|John B. Grako|
World War II began in earnest for the United States with the bombing of Pearl Harbor in Hawaii in 1941. There were many theatres of war and one of the places where America struck back first was in North Africa where the Germans, along with their Italian allies, were trying to drive out the British and free French.
A Carbon County native, John B. Grako, was born in Sunnyside. The 85 year old still lives and works in the county. He was born in 1917 and lived in Price with his grandmother in those early years.
He graduated from Scottfield, Ill. in radio operations and completed his basic training at Shepherd Field in Texas. While he was in Texas he became sick from the wind blowing red dust from the Red River Valley and was hospitalized with nasal problems.
Trying to get away from the Texas problem he applied for a radio operator and mechanic position and was sent to an Army Air Base Radar School in Orlando, Fla.
Once he completed this school he was ready for overseas and at Norfolk, Va. he boarded the ship Florence Nightingale for the trip. This was the first big gathering of ships that were bound for Europe. In September of 1942 it was the beginning of the invasion into Northern Africa.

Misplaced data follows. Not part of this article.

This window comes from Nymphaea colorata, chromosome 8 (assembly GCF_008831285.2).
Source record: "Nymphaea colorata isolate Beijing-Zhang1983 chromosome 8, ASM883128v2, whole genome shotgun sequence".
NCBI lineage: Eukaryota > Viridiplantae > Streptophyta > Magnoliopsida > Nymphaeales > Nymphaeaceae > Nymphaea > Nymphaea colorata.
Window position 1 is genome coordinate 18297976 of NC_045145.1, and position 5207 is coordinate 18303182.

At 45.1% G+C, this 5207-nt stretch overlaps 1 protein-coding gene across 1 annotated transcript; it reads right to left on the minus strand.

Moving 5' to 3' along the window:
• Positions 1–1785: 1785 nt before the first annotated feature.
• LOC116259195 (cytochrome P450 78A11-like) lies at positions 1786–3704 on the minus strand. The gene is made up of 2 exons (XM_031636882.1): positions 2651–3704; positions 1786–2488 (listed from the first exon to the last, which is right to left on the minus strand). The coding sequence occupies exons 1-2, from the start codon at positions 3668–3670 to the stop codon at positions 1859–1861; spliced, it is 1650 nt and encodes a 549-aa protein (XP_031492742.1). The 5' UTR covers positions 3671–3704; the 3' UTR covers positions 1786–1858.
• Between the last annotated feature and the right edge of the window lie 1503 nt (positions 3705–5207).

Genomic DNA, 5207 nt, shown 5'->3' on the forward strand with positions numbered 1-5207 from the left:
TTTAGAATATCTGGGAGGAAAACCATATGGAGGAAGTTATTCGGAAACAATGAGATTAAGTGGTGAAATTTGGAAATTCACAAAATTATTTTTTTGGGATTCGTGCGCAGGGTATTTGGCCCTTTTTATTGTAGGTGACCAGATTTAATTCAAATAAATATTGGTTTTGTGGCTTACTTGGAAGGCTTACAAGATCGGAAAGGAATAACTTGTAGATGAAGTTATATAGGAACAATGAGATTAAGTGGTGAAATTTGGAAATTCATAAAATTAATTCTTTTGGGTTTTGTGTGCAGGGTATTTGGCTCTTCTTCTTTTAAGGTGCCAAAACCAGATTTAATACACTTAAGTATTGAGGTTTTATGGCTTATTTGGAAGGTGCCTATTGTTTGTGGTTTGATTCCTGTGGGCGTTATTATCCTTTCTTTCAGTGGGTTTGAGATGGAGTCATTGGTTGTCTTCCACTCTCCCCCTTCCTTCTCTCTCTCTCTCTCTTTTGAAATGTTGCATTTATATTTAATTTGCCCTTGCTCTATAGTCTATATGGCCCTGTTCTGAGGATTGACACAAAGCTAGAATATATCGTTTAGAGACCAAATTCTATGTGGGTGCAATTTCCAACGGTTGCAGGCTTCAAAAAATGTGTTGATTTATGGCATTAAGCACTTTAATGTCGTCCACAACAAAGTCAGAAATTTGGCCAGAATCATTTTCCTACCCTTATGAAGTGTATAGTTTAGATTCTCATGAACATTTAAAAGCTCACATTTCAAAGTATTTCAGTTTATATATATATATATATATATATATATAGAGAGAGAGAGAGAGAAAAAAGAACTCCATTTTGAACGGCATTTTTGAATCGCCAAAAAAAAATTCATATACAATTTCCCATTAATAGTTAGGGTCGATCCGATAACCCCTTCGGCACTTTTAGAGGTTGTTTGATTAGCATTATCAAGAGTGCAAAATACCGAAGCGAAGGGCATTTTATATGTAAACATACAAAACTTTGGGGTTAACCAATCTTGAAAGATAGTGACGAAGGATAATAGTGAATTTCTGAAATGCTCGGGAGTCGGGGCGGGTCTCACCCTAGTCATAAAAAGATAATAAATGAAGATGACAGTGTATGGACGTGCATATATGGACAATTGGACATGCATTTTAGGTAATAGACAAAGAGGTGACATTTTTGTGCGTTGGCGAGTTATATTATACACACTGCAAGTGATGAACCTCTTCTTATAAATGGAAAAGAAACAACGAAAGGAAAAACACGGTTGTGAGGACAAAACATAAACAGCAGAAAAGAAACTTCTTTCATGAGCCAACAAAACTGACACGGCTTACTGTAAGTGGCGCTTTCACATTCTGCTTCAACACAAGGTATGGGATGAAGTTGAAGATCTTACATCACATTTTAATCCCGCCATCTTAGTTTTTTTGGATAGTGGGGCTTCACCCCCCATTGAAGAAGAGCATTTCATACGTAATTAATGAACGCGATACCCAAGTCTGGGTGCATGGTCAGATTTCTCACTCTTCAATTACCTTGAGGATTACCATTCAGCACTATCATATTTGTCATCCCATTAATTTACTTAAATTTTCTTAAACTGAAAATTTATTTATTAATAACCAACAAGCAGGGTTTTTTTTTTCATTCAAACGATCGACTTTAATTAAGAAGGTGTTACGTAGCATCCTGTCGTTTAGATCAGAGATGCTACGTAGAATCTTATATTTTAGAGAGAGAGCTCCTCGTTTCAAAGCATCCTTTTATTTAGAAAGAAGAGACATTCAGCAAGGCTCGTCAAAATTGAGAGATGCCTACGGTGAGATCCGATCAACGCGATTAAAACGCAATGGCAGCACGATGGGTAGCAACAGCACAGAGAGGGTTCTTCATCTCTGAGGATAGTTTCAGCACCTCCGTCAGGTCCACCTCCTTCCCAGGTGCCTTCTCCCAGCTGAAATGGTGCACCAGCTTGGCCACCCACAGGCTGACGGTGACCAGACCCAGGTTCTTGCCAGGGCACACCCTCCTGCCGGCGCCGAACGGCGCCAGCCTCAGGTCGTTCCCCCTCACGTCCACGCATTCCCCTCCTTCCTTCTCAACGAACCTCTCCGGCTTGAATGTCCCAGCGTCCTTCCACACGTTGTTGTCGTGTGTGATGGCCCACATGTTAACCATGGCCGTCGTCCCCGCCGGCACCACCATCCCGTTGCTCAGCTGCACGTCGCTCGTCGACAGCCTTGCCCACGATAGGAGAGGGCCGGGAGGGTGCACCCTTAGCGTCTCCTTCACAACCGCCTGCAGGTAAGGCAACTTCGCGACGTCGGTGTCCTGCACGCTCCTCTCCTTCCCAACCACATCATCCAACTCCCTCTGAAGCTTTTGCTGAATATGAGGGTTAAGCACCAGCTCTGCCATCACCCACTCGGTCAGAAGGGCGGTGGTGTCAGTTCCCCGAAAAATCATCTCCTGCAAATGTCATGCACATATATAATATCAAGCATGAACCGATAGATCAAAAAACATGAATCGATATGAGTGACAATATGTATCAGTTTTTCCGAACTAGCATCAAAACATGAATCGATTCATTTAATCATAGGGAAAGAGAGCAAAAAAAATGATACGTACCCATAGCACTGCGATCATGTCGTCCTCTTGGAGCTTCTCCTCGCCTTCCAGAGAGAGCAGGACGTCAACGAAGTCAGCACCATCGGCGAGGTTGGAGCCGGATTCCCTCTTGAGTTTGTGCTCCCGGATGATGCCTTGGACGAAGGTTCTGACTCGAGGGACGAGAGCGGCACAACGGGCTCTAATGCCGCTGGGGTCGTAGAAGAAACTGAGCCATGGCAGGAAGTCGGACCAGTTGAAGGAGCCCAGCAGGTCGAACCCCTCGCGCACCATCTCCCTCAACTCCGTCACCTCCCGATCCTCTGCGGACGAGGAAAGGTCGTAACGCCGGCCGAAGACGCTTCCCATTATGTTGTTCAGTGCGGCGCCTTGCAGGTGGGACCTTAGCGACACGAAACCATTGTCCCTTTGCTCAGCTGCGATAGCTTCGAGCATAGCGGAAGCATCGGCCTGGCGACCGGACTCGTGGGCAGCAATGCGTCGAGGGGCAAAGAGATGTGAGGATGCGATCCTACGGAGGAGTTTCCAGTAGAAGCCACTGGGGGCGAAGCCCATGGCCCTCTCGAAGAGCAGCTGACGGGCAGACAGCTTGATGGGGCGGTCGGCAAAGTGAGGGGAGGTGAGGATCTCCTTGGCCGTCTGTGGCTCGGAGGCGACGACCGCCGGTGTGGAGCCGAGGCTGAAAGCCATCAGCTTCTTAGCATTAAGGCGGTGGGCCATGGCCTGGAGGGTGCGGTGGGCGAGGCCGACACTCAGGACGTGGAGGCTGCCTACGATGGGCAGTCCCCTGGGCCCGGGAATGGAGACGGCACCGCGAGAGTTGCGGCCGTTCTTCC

His ship landed in Port Lyautuy, which was part of French Moroco, which is only about 100 miles from Casa Blanca. They landed around Nov. 8, which was close to Veteran's Day, almost 11 months after the attack on Pearl Harbor. He served his entire three and a half years in the war as a radio operator and mechanic. From French Morocco his troupe crossed Northern Africa heading east and also served in Southern Europe.
|United States troops cleaning up their mess kits while stationed in North Africa. Depending on where a service man was stationed and what he was doing, the conditions they lived under were quite different from one another.|
Towards the very end of the war while his unit was stationed in Po Valley, Italy, Grako remembers over hearing an air force pilot as he listened to his radio. The pilot was about 20 miles from Milan, Italy, and was observing the German soldiers pulling their equipment with horses.
"They were out of fuel and out of oil and the pilot said, this war is basically over," says Grako.
He served in the 425 Army Air Force Base Unit and was awarded a medal as a marksman. The battles and campaigns his unit engaged in included Algeria, Tunisia, French Morocco, Rome, Italy; Southern France, Naples, Foggia, North Apennines, and Po Valley.
All toll he was in the service three years and six months but was overseas involved in the World War II efforts for about three years.
He was awarded medals for good conduct as well as decorations for serving in the European, African, and Middle Eastern Service.
Once he returned to America, Grako thought he would get to go home, but instead he was sent to Mountain Home, Idaho, where he served until the war was officially over in August of 1945.
Then he was able to return to Utah and eventually buying his first car, a four-door convertible.